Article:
Sid Seid on the right
Dave McIntosh on the left
Mosquito Fighter/Fighter-Bomber Units of World War 2 (page 58)
Martin W. Bowman
Some book reviews found on Amazon…
This one by Theodore A. Rushton
Perhaps it comes from living next door to Americans, but Canadians have a knack for staring tragedy in the face and remembering something to laugh about afterwards. It’s little wonder that many of the funniest modern comedians, from John Belushi to Peter Jennings, are Canadians.
World War II produced “the greatest generation,” says Tom Brokaw, who wasn’t there. Dave McIntosh was there, flying 41 combat missions in the navigator’s seat of a Mosquito night fighter, and he calls it “the scardest generation.” It takes common sense to be afraid; fear is often the one element that provides the extra margin of caution needed for survival.
It helps explain why the 24 Mossies of 418 Squadron achieved the highest scores in RCAF history, with 105 aircraft destroyed in the air, 74 on the ground, 9 probables, 103 damaged and 83 V-1s destroyed. Not bad for planes built of Ecuador balsa, Alaska spruce, Canadian birch and fir, and English ash, often by furniture makers. The twin engine Mosquito had a crew of two, but it carried the same weight of bombs as a B-17 and could fly at 400 miles an hour.
Granted, McIntosh volunteered for the RCAF. He schemed to get into 418 City of Edmonton squadron, which flew night intruder missions. He was awarded the Distinguished Flying Cross, one of Canada’s highest awards for valor. He wasn’t looking for a safe and comfortable seat to sit out the war. Most veterans who’ve been in actual combat have little to say; those who do talk often emphasize the humor. One of their favorite songs had the lines, “When the compass course is west, that’s the time that I love best” — in other words, heading home, away from the enemy. It’s little wonder he took until 1980 to write this book.
It’s a different kind of war memoir. Americans brag, Brits keep a stiff upper lip, Germans are betrayed heroes, Russians are ‘zhlobi’ — crude and uncouth. Canadians are like hockey players in a power play on the goal — all of the above, and then some. It has the same mood as ‘The Corvette Navy’ by J. B. Lamb, the loneliness of fighting men who are trivialized by everyone not in combat. Only the Canadian military trains “zombies.” There’s a common feeling the government compromises anything to avoid upsetting anyone on the home front — an attitude American soldiers didn’t acquire until the Vietnam.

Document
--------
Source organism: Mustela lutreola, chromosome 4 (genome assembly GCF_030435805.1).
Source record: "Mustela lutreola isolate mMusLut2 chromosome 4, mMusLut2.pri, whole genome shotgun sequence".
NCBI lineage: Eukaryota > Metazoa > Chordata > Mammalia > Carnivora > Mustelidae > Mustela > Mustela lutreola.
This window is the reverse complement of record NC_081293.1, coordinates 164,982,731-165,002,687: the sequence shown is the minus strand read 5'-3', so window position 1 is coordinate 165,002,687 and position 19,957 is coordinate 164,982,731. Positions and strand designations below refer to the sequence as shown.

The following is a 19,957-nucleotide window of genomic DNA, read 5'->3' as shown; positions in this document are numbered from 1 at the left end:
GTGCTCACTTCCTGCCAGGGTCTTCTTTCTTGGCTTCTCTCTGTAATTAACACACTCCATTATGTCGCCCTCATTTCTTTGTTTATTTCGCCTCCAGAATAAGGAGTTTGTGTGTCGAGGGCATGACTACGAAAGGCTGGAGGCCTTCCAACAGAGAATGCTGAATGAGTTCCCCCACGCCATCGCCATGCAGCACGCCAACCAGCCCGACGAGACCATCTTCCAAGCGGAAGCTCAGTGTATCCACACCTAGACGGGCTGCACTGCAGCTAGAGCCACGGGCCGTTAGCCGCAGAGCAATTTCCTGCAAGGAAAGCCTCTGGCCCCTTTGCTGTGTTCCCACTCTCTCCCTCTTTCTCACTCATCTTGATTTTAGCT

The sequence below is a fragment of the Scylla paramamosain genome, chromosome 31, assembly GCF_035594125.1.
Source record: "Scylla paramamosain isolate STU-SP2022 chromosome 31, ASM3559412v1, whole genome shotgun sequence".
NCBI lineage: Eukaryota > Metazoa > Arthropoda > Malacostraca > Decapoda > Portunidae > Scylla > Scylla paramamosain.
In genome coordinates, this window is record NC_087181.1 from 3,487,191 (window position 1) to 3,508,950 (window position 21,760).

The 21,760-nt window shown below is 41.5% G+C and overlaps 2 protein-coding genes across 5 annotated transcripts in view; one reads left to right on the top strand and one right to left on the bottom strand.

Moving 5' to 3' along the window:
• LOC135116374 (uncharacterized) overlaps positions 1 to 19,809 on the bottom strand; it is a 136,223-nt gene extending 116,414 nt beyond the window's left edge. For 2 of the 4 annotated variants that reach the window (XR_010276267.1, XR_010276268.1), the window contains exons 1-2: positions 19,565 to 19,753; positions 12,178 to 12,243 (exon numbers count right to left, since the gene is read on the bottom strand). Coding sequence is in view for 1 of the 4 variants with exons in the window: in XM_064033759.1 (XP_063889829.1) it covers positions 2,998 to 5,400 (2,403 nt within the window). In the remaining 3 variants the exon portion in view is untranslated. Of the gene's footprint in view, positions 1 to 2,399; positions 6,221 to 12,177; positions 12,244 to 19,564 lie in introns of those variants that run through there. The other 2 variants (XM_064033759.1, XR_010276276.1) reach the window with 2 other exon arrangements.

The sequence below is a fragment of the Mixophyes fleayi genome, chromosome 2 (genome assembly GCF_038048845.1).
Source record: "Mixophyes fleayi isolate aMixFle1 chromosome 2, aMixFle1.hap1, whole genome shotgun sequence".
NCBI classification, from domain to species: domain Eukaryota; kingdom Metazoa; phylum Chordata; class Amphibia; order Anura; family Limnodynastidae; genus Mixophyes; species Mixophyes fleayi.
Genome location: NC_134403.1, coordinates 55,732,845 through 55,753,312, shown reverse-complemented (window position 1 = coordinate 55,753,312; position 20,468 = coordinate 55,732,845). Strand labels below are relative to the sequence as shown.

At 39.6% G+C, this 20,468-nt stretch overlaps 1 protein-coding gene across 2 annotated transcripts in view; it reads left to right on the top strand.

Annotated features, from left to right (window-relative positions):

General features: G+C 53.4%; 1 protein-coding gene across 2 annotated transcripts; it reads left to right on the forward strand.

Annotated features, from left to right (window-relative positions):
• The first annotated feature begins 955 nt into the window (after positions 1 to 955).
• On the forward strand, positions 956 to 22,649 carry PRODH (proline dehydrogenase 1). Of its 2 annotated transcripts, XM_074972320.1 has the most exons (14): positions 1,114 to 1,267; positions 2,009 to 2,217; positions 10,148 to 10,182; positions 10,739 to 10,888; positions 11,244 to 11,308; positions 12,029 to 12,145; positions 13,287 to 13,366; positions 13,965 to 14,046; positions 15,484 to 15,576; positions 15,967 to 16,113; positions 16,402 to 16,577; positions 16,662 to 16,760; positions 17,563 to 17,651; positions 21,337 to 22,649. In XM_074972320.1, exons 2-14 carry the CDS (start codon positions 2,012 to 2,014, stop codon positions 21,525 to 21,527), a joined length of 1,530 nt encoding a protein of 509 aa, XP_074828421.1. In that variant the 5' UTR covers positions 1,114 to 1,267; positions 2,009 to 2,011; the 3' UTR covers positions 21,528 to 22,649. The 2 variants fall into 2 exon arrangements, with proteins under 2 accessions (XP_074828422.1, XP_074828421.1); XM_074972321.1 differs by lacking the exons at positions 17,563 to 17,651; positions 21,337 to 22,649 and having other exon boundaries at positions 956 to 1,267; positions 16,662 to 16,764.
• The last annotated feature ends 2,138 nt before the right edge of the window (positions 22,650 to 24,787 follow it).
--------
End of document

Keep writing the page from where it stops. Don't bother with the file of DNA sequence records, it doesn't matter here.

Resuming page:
Sidney Seid, a San Francisco Jew who joined the RCAF before Pearl Harbour, was the driver (pilots were never called pilots) for McIntosh. Seid loyally stayed with the Canadians even though he could have doubled his pay by in the US forces. It wasn’t an easy life. McIntosh tells of one crew that spent its ops circling off the coast of Holland, afraid to cross into enemy territory, faking complete combat reports including targets visited, burning bombers, fires, weather, the whole thing. It was one way to cope with the terror of facing the enemy.
Canadian aircrews flew operations, or “ops.” The American “missions” sounded too much like a crusade. On one occasion, on night ops over Holland, McIntosh and his driver suddenly heard a English voice in their earphones, “Waggle your wings . . . or you’ll burn.” The driver waggled. Wildly. “OK, son” the voice added. A British night fighter had found them in the dark; had they been caught by a German plane, they wouldn’t have heard the bullets hit.
No wonder McIntosh was scared. But, as he told an army friend just back from the D-Day landings, “At least when I’m shot at I can run away at 400 miles an hour.” His friend replied, “Hell, that’s nothing, you should see me.” Yet, for more than 41 ops — if they were chasing Buzz Bombs, or only went a short distance over Europe, it was only half an op — they went back again and again.
Any veteran will sympathize. Non veterans can only wonder how they did it.
McIntosh, who became a Canadian Press reporter after the war, presents a vivid story of the deadly realities of war. It’s too good of a story ever to be made into a movie; but then, life is generally far better than any movie. So is this book.
By Ken Scheffler
This book ranks among the best–Farley Mowat’s “And No Birds Sang”, included–about a Canadian’s experiences during the Second World War. It is, however, not always a light-hearted account, and by no means a glorification of war. As is readily clear, McIntosh–like many of his peers–was not an overly enthusiastic participant, yet undertook his duty with much courage. Terror in the starboard Seat is a fine testament to this courage as well as the sacrifice that so many made in order to rid the world of Naziism.
By A Customer
This book kept me up until 4 in the morning, laughing, crying. It’s got it all. RCAF navigator McIntosh wrote with pathos and honesty. He puts you right inside the Mosquito with his Jewish/American pilot, with whom he had a kind of Butch & Sundance relationship, all that same kind of loyalty and snappy reparte. This is one of the best WWII books I’ve ever read. Just like with a great suspense novel, you’ll find yourself really whipping those pages over. And yet, I was sorry it had to end.